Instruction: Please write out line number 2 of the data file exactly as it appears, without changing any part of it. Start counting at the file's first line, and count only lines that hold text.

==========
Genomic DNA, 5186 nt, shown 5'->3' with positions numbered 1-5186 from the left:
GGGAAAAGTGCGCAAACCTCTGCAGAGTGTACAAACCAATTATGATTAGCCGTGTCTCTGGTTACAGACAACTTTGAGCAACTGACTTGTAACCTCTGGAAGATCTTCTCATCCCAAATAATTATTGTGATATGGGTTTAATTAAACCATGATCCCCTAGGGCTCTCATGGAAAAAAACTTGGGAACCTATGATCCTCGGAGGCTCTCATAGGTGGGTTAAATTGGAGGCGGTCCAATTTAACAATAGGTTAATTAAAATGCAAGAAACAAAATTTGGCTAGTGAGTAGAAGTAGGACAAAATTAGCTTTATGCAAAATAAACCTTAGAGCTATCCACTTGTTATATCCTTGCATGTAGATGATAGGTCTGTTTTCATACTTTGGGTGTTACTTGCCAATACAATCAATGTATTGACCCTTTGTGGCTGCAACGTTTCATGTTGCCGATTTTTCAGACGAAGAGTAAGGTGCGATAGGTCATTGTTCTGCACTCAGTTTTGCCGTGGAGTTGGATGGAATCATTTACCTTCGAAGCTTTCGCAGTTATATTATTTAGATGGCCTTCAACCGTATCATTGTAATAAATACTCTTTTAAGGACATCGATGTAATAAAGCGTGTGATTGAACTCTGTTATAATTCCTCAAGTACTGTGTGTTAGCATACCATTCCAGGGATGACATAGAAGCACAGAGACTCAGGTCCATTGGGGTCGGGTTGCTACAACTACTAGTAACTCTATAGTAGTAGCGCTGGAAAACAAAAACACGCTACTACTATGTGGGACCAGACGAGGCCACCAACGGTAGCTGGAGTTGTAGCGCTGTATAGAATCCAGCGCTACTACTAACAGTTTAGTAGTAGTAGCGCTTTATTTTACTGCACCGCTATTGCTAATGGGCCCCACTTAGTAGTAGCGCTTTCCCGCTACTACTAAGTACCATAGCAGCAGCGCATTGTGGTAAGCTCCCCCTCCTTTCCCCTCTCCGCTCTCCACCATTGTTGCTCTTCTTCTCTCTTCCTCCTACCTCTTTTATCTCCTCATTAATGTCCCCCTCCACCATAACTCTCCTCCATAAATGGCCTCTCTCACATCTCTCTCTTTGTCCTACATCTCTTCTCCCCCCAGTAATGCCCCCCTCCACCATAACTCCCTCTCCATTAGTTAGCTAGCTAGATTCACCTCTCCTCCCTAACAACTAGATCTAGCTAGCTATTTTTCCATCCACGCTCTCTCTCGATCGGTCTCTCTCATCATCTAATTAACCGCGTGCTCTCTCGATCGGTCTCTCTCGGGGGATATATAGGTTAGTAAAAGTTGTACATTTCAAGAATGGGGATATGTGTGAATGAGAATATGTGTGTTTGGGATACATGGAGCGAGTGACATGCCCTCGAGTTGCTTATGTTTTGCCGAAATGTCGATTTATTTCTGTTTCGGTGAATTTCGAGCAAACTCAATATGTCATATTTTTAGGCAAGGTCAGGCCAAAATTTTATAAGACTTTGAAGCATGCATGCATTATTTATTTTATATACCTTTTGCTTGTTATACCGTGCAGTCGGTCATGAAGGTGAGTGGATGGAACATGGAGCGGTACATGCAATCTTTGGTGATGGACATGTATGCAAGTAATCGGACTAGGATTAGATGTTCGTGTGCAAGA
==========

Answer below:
GGGAAAAGTGCGCAAACCTCTGCAGAGTGTACAAACCAATTATGATTAGCCGTGTCTCTGGTTACAGACAACTTTGAGCAACTGACTTGTAACCTCTGGAAGATCTTCTCATCCCAAATAATTATTGTGATATGGGTTTAATTAAACCATGATCCCCTAGGGCTCTCATGGAAAAAAACTTGGGAACCTATGATCCTCGGAGGCTCTCATAGGTGGGTTAAATTGGAGGCGGTCCAATTTAACAATAGGTTAATTAAAATGCAAGAAACAAAATTTGGCTAGTGAGTAGAAGTAGGACAAAATTAGCTTTATGCAAAATAAACCTTAGAGCTATCCACTTGTTATATCCTTGCATGTAGATGATAGGTCTGTTTTCATACTTTGGGTGTTACTTGCCAATACAATCAATGTATTGACCCTTTGTGGCTGCAACGTTTCATGTTGCCGATTTTTCAGACGAAGAGTAAGGTGCGATAGGTCATTGTTCTGCACTCAGTTTTGCCGTGGAGTTGGATGGAATCATTTACCTTCGAAGCTTTCGCAGTTATATTATTTAGATGGCCTTCAACCGTATCATTGTAATAAATACTCTTTTAAGGACATCGATGTAATAAAGCGTGTGATTGAACTCTGTTATAATTCCTCAAGTACTGTGTGTTAGCATACCATTCCAGGGATGACATAGAAGCACAGAGACTCAGGTCCATTGGGGTCGGGTTGCTACAACTACTAGTAACTCTATAGTAGTAGCGCTGGAAAACAAAAACACGCTACTACTATGTGGGACCAGACGAGGCCACCAACGGTAGCTGGAGTTGTAGCGCTGTATAGAATCCAGCGCTACTACTAACAGTTTAGTAGTAGTAGCGCTTTATTTTACTGCACCGCTATTGCTAATGGGCCCCACTTAGTAGTAGCGCTTTCCCGCTACTACTAAGTACCATAGCAGCAGCGCATTGTGGTAAGCTCCCCCTCCTTTCCCCTCTCCGCTCTCCACCATTGTTGCTCTTCTTCTCTCTTCCTCCTACCTCTTTTATCTCCTCATTAATGTCCCCCTCCACCATAACTCTCCTCCATAAATGGCCTCTCTCACATCTCTCTCTTTGTCCTACATCTCTTCTCCCCCCAGTAATGCCCCCCTCCACCATAACTCCCTCTCCATTAGTTAGCTAGCTAGATTCACCTCTCCTCCCTAACAACTAGATCTAGCTAGCTATTTTTCCATCCACGCTCTCTCTCGATCGGTCTCTCTCATCATCTAATTAACCGCGTGCTCTCTCGATCGGTCTCTCTCGGGGGATATATAGGTTAGTAAAAGTTGTACATTTCAAGAATGGGGATATGTGTGAATGAGAATATGTGTGTTTGGGATACATGGAGCGAGTGACATGCCCTCGAGTTGCTTATGTTTTGCCGAAATGTCGATTTATTTCTGTTTCGGTGAATTTCGAGCAAACTCAATATGTCATATTTTTAGGCAAGGTCAGGCCAAAATTTTATAAGACTTTGAAGCATGCATGCATTATTTATTTTATATACCTTTTGCTTGTTATACCGTGCAGTCGGTCATGAAGGTGAGTGGATGGAACATGGAGCGGTACATGCAATCTTTGGTGATGGACATGTATGCAAGTAATCGGACTAGGATTAGATGTTCGTGTGCAAGA